Does Resveratrol Thin Blood?

Does Resveratrol Thin Blood?

Resveratrol, a compound found in red wine, grapes, and certain berries, has been widely touted for its potential health benefits, including claims that it can thin the blood. This idea is rooted in the broader belief that resveratrol mimics some effects of caloric restriction, which is known to enhance cardiovascular health. But does resveratrol really act as a blood thinner? Let's explore the science behind this popular notion.

What is Resveratrol?

Resveratrol is a polyphenolic compound primarily found in the skins of red grapes, berries, and peanuts. It gained popularity after studies suggested that it could contribute to the "French Paradox" – the observation that French people have a relatively low incidence of heart disease despite a diet rich in saturated fats, potentially due to their consumption of red wine (R).

Blood Thinning and Cardiovascular Health

Blood thinners, or anticoagulants, prevent blood clots from forming, reducing the risk of stroke and heart attack. Common blood thinners include medications like aspirin, warfarin, and heparin. They work by inhibiting various pathways in the clotting process (R).

The Science Behind Resveratrol and Blood Thinning

Several studies have investigated the effects of resveratrol on cardiovascular health. Resveratrol is known to exhibit anti-inflammatory and antioxidant properties, which can contribute to heart health by reducing oxidative stress and inflammation in blood vessels. However, its role as a blood thinner is more complex and less clear-cut (R).

  1. Platelet Aggregation: Some studies have shown that resveratrol can inhibit platelet aggregation, a crucial step in blood clot formation. Platelets are cell fragments that clump together to form clots, and by preventing this aggregation, resveratrol may help reduce clot formation (R).
  2. Vasodilation: Resveratrol has been found to promote the production of nitric oxide, a molecule that helps relax and dilate blood vessels. This can improve blood flow and reduce blood pressure, indirectly contributing to cardiovascular health (R).
  3. Antioxidant Effects: By scavenging free radicals and reducing oxidative stress, resveratrol may help maintain the integrity of blood vessels, which can prevent the conditions that lead to clot formation (R).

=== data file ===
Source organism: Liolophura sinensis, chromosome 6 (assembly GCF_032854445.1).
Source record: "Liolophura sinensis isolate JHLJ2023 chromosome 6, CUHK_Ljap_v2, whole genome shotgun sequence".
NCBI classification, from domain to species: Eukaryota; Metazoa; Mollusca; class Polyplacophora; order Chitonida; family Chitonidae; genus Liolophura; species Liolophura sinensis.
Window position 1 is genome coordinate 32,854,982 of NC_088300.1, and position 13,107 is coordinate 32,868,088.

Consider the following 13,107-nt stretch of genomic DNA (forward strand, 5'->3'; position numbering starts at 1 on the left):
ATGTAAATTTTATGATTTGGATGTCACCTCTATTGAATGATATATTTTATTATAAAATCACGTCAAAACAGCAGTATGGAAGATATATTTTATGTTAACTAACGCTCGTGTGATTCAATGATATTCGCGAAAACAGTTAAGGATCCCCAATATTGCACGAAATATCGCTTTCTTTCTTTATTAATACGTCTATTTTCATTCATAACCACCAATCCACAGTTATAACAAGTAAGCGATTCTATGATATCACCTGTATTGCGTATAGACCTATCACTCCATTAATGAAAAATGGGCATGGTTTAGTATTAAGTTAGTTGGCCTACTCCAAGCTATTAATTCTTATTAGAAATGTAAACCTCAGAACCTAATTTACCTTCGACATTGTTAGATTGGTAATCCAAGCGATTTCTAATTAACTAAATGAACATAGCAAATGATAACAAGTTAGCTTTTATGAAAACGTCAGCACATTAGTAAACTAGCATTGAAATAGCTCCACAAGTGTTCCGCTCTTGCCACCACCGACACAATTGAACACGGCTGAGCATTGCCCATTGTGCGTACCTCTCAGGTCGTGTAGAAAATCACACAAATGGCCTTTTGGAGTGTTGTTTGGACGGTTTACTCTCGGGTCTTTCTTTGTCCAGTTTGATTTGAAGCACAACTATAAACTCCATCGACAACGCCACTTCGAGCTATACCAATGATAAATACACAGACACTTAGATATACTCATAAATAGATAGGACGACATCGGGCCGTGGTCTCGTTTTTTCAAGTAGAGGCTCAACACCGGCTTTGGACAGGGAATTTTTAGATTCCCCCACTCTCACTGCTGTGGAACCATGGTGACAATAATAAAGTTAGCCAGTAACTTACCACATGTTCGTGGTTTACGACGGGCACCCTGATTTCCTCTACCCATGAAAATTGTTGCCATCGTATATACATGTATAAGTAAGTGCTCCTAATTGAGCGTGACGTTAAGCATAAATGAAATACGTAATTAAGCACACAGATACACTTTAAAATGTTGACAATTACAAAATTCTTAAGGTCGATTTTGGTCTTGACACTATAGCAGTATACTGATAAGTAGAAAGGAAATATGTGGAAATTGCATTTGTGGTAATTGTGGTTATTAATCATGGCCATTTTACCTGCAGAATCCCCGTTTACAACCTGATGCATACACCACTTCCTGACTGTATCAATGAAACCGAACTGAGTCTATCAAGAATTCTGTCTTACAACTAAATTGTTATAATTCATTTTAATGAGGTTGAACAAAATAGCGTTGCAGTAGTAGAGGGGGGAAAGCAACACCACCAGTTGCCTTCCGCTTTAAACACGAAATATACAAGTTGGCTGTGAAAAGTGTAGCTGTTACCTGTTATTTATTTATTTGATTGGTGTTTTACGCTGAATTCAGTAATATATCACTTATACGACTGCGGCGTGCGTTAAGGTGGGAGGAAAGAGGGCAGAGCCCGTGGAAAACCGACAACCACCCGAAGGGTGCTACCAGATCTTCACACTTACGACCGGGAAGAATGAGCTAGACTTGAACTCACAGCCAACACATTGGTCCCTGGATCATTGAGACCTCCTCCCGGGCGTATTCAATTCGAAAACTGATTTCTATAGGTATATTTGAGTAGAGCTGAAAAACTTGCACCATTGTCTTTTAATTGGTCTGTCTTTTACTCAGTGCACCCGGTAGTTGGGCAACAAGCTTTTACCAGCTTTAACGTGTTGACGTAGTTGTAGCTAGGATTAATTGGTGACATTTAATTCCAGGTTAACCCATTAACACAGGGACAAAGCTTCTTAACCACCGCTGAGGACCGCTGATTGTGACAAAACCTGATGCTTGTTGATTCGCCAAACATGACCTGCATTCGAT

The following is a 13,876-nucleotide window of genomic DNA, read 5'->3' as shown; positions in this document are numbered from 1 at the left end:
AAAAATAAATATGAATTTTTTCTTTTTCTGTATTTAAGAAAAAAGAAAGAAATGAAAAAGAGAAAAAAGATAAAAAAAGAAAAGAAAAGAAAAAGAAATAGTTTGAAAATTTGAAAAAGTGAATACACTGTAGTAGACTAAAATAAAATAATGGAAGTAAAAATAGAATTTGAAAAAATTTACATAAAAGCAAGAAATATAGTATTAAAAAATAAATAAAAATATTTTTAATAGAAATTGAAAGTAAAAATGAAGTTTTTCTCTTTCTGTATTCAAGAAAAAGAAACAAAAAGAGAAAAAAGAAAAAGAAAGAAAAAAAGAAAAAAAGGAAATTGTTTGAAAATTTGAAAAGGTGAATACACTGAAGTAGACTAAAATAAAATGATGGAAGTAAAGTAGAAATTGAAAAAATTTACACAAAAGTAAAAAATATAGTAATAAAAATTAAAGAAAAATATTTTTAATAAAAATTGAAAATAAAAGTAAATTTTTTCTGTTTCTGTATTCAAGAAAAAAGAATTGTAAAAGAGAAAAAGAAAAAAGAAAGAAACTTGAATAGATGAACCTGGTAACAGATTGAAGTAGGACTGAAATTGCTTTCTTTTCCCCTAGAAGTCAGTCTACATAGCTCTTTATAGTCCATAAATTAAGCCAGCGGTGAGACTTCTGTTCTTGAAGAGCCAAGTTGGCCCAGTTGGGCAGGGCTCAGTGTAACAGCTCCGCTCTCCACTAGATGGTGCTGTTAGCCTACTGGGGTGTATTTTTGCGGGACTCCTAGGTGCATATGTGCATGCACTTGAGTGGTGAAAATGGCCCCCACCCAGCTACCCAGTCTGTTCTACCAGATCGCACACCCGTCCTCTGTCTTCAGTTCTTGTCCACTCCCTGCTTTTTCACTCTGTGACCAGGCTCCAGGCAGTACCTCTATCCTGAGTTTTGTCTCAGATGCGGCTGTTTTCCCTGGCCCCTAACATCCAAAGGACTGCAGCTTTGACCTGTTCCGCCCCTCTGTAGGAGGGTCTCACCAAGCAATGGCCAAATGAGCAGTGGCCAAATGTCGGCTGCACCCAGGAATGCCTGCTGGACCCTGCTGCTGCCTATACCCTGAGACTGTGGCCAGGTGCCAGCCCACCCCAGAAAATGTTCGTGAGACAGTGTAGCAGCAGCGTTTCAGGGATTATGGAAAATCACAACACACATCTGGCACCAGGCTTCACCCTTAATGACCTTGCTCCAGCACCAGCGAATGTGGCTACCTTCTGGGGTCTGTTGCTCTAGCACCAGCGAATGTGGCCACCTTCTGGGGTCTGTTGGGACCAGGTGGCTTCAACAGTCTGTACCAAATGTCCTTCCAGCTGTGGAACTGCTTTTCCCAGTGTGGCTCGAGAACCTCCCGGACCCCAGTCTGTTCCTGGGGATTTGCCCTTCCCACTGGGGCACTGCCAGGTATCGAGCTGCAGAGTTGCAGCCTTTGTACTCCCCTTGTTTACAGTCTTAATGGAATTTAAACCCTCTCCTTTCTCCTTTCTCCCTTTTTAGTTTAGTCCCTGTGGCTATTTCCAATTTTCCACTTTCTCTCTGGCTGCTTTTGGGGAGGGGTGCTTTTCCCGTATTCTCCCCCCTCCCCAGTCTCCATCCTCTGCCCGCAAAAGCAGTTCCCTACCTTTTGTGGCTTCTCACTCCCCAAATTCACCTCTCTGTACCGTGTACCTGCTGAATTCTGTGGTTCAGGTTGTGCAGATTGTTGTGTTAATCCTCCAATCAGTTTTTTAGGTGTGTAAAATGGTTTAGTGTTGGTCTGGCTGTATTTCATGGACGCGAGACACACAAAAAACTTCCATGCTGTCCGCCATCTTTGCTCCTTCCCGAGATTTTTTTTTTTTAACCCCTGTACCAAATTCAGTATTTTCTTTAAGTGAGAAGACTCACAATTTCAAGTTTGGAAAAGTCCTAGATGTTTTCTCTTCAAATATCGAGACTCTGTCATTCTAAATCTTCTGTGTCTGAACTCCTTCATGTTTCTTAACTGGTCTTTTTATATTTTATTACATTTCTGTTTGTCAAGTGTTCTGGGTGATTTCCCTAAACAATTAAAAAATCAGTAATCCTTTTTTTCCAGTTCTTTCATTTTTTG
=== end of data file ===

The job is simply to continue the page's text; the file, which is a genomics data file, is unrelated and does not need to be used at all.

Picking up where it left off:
Clinical Evidence and Limitations

While laboratory studies and animal research provide some evidence that resveratrol might have blood-thinning properties, human studies are less conclusive. The dosages of resveratrol used in studies often far exceed what a person would typically consume through diet or supplements.


Practical Implications

Given the current evidence, it is premature to consider resveratrol a reliable blood thinner. Its potential benefits for heart health are more likely due to its anti-inflammatory and antioxidant properties rather than any significant anticoagulant effect. People seeking blood-thinning effects should rely on well-established medications and consult healthcare professionals rather than depending on resveratrol supplements.


The idea that resveratrol can thin the blood is rooted in some scientific evidence but remains a myth in practical terms. While resveratrol has several health benefits and contributes to cardiovascular wellness, it should not be relied upon as a blood thinner. Future research may provide more insights, but for now, traditional anticoagulants remain the trusted option for blood thinning.

By staying informed and consulting with healthcare providers, individuals can make better choices about using supplements like resveratrol in their health regimen.


To explore AgeMate's range of Resveratrol Supplements click here. 

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Written By Natasha Jordan

BHSc Nutritional Medicine, International health - University Of Queensland

Diploma In Dermal Science - AACDS

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